Examples of analysis that can be done with SatelliteToolbox.jl


Hi guys!

Just to let you know that I added to my blog a introductory post about the SatelliteToolbox.jl package: https://www.ronanarraes.com/2019/01/the-satellite-toolbox-for-julia/

I also provided two examples of analysis that can be done with the package:

  1. Compute where the astronauts onboard the ISS were during the New Year; and
  2. Compute the atmospheric density profiles with 4 different models.

If you have any suggestion of better examples, please let me know :slight_smile: . The idea is to eventually add all of them into the documentation.


Hi Ronan,

An idea. The OceanColor site serves lots of data and among them the so called L2 processing level provides almost on-time scenes corresponding approximately to 5 min of acquisition and ~2000 km of swath width. It happens that the file names are constructed with the date and time of acquisition, e.g. yyyydoyhhmm00 (year, day-of-year, hour, minutes, seconds). All fine, but if we want to access to a particular scene (or a group) one needs to go to the site and search for them. The idea is, given a date and geographic location, use the orbit propagation to compute the file name. Given that, one can automatically download the interest file because they are all located at same location (see here for example, in case you don’t know this already).

To be honest I once started doing this using the SGP4 algorithm in Matlab but noticed that the orbit predicted with SGP4 (with an updated TLE file) started to diverge by 1 or 2 km from the scenes location. Than other things came in and I dropped this issue.


Very good! I will try to do this and, if it works, I share with you :slight_smile: For how much time did you propagate the orbit to have 2 km of error?


It was a couple years ago so memory is not fresh anymore, but I think it the TLE was only some months (2, 3?) old.


I see. However, after 2 months of propagation from TLEs, it is unfortunately expected even larger errors :frowning:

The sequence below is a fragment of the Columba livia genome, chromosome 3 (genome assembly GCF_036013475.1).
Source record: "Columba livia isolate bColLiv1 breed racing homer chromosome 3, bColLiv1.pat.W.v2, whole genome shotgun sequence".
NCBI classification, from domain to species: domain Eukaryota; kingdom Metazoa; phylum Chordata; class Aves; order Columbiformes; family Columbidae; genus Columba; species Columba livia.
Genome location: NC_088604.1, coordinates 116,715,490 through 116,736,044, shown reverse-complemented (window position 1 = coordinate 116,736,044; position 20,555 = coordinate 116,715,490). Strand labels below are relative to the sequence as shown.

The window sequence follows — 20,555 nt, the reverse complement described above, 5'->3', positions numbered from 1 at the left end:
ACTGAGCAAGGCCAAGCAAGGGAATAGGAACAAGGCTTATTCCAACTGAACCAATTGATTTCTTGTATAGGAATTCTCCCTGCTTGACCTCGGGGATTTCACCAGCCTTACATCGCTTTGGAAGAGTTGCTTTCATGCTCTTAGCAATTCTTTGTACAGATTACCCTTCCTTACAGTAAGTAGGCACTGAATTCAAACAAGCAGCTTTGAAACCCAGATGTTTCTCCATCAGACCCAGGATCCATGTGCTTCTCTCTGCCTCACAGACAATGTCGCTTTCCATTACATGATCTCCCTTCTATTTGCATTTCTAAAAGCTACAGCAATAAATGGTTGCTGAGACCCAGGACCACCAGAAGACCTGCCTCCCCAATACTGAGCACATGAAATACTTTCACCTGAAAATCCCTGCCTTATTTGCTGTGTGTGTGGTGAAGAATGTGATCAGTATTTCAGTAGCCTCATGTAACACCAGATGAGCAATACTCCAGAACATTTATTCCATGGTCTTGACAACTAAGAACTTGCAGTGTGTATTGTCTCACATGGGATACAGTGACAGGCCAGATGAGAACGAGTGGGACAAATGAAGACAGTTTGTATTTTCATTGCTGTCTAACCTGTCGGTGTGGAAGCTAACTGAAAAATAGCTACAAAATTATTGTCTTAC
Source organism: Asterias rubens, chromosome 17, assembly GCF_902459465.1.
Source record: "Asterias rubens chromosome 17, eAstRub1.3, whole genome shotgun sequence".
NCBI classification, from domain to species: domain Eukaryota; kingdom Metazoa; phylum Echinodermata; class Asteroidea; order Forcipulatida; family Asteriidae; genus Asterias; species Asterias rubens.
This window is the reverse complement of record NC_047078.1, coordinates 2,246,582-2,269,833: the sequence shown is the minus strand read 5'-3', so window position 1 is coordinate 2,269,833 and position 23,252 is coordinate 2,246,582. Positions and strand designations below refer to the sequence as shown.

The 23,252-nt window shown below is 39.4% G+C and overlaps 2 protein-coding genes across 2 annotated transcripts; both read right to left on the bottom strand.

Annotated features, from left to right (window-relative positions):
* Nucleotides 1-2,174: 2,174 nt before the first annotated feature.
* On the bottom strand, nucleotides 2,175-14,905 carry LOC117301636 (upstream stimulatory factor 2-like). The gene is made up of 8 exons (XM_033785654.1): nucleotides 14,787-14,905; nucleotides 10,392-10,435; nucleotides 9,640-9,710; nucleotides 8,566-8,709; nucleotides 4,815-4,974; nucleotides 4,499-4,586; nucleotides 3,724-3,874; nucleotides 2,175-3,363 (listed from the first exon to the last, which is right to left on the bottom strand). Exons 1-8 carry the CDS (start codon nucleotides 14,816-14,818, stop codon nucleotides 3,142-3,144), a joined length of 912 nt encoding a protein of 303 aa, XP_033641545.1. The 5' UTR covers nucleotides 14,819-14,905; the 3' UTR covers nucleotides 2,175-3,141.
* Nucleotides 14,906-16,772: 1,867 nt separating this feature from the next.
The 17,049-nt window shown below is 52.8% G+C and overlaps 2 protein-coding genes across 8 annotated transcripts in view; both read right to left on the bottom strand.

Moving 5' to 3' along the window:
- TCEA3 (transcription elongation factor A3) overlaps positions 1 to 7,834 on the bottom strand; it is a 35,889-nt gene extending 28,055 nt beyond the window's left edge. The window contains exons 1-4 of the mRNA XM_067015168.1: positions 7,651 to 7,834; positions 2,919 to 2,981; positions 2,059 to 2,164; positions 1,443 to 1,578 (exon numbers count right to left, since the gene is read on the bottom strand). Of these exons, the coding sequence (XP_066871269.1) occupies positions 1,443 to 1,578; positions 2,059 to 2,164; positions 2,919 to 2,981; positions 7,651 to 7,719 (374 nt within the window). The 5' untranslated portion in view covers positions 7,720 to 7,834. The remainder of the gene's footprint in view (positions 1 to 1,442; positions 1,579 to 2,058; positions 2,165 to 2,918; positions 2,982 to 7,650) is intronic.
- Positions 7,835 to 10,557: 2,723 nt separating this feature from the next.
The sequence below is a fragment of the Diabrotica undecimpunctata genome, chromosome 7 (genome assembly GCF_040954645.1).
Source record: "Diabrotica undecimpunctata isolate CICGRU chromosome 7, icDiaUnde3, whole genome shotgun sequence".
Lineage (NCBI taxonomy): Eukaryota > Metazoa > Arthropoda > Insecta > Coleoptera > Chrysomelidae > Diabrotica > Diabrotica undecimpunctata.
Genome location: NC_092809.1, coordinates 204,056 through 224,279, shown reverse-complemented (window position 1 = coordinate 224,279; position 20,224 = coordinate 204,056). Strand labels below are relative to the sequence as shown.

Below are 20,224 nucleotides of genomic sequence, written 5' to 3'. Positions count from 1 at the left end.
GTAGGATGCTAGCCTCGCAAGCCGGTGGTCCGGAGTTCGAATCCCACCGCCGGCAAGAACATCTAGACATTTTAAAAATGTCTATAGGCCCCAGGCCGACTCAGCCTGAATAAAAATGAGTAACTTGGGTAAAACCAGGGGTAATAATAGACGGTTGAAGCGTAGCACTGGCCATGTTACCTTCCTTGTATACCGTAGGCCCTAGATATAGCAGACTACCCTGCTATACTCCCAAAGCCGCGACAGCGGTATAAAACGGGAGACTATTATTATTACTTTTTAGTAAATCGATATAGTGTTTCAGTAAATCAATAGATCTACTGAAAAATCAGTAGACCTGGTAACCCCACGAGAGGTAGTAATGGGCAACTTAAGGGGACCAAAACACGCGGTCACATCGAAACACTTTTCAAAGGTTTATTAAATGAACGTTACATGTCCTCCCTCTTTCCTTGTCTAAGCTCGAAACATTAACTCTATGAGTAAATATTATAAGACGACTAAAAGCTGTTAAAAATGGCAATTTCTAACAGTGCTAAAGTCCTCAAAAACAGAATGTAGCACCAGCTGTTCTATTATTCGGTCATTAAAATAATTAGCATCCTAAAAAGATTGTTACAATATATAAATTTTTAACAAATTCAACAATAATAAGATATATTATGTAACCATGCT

Ah, did’n know that and in fact it was also to take advantage of your knowledge that I brought up this matter. But as long as the error does not grow too much to “round up” to the neighbor patch, it should not prevent to give the right name.


Thank you for this post.

However I cannot run init_space_indices()

julia> init_space_indices()
[ Info: Downloading file 'fluxtable.txt' from 'ftp://ftp.geolab.nrcan.gc.ca/data/solar_flux/daily_flux_values/fluxtable.txt'.
┌ Warning: Download failed with error: failed process: Process(`curl -s -o /tmp/juliaTO7kCc -L ftp://ftp.geolab.nrcan.gc.ca/data/solar_flux/daily_flux_values/fluxtable.txt`, ProcessExited(13)) [13]
└ @ RemoteFiles ~/.julia/packages/RemoteFiles/2Wddl/src/download.jl:63
[ Info: Retrying in 5 seconds.

Using curl in the terminal:

$ curl  -L ftp://ftp.geolab.nrcan.gc.ca/data/solar_flux/daily_flux_values/fluxtable.txt
curl: (13) Bad PASV/EPSV response: 502

This is saying that the server does not accept passive ftp connection (or this is a problem with the firewall where I am, that does not allow the client to initiate passive connections).

If I specify to curl that I want an active connection, it works:

curl  -L ftp://ftp.geolab.nrcan.gc.ca/data/solar_flux/daily_flux_values/fluxtable.txt -P -


Hi @Bernard_GODARD,

That is strange, it is working perfectly here, it can be your firewall. However, there is a way to circumvent the download of this file, put it on the directory: .julia/packages/RemoteFiles/2Wddl/data. In this case, the init_space_indices() will not try to download the file again.

EDIT: BTW, can you please open a bug in RemoteFiles.jl so that we can select custom flags to be passed to curl ?


I have added a comment to a related issue you opened sometimes ago:

In your example code on your blog, before plotting, you never define:


and from the previous code snippets h is a scalar (ISS altitude in previous example) and the plot fails.


Thanks! I have updated the post!


Nice work! Here’s some comment/suggestions. Feel free to use them or not! Just trying to be helpful. Best regards.

“with the attitude and orbit control subsystem (AOCS)”

It should read:

“with the altitude and orbit control subsystem (AOCS)”

The following paragraphs should be shortened. It takes to much space and time before we actually goes into the main subject of your blog post. It’s also no longer relevant for new users of Julia. the mian informations could be included in the previous paragraph where you speak about FORTRAN.

" By that time (using v0.2 I think), Julia was a really new language. But I decided to accept the rough edges and try to code my algorithms using it. Anyway, it was just a personal side project to learn more about orbits. I did face many bugs, I had to use master (pre-v0.3) due to some bugs and missing features, but it was fun

After some years (and huge rewrites due to breaking changes), Julia released its v0.4. In this time, given the amount of code I had and the state of the language, I started to see that this bunch of algorithms can indeed be used for something at INPE to help in my activities. Hence, I decided to create a private package, which was called SatToolbox.jl , to organize everything I have done."


This is actually correct: https://en.wikipedia.org/wiki/Attitude_control


I should have checked before! :slight_smile: We learn something new each day.



Hi @Balinus,

Thanks for the suggestions :slight_smile: I am glad to you like the post!